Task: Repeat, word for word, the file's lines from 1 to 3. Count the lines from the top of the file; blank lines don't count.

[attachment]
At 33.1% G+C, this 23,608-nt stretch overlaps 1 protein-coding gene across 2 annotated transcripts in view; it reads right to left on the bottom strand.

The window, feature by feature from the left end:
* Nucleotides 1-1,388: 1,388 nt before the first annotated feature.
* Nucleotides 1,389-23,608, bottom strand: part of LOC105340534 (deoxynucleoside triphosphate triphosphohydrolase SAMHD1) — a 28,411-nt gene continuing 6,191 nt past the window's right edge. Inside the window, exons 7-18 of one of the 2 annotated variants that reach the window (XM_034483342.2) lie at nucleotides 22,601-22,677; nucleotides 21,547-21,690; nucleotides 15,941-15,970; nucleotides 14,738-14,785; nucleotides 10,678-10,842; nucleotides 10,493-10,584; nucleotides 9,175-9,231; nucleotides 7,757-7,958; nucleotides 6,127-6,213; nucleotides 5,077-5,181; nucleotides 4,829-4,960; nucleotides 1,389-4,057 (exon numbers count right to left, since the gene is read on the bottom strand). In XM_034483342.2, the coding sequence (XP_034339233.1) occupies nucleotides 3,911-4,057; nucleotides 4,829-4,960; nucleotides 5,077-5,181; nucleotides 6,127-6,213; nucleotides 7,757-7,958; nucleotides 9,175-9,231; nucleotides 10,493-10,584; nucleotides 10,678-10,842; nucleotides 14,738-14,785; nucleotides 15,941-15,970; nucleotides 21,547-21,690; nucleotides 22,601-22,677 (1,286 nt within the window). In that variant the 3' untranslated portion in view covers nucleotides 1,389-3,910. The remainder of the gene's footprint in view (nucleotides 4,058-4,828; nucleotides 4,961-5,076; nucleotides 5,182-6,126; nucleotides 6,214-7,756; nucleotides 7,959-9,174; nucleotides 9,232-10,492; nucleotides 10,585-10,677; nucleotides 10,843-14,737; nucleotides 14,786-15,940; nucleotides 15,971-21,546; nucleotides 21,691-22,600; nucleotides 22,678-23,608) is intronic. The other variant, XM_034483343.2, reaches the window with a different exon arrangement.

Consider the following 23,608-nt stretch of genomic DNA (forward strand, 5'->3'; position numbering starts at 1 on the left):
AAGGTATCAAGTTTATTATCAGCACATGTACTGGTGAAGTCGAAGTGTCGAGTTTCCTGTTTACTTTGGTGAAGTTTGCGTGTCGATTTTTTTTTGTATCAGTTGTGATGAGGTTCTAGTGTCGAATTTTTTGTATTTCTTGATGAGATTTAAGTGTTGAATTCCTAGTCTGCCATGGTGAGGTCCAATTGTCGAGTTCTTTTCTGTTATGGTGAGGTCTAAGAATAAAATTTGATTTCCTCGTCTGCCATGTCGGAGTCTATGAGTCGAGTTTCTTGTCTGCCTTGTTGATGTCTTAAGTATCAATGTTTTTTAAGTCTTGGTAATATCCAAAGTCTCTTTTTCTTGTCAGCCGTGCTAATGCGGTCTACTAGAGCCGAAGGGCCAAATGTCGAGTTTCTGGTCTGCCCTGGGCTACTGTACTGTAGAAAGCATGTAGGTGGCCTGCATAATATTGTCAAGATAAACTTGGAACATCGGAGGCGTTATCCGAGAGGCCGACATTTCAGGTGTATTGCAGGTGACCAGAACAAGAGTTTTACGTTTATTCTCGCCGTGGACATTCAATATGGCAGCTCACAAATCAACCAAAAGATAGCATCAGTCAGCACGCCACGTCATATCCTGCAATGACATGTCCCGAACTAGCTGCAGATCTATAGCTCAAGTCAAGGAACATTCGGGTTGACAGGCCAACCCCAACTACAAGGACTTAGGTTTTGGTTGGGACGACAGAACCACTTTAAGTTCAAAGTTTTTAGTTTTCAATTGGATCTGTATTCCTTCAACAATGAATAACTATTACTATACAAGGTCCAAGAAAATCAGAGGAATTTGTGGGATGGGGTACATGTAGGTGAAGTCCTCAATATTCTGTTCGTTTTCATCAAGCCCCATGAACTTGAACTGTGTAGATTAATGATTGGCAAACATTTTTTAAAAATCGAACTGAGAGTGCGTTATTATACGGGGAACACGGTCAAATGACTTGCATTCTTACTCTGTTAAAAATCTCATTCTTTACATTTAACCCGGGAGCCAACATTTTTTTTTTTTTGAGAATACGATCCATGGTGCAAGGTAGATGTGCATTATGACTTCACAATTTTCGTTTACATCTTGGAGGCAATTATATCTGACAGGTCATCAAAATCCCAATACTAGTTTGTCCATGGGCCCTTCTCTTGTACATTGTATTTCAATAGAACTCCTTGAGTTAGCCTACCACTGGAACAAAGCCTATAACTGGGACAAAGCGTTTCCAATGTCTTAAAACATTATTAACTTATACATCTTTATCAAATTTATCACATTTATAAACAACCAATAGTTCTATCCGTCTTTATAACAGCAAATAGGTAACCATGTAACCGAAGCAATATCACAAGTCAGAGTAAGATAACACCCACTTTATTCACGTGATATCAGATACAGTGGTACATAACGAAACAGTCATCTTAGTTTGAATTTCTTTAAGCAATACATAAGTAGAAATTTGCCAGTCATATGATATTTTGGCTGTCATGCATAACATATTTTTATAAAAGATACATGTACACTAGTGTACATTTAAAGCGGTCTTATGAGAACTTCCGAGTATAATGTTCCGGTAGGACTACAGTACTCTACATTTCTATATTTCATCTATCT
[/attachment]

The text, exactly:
At 33.1% G+C, this 23,608-nt stretch overlaps 1 protein-coding gene across 2 annotated transcripts in view; it reads right to left on the bottom strand.

The window, feature by feature from the left end:
* Nucleotides 1-1,388: 1,388 nt before the first annotated feature.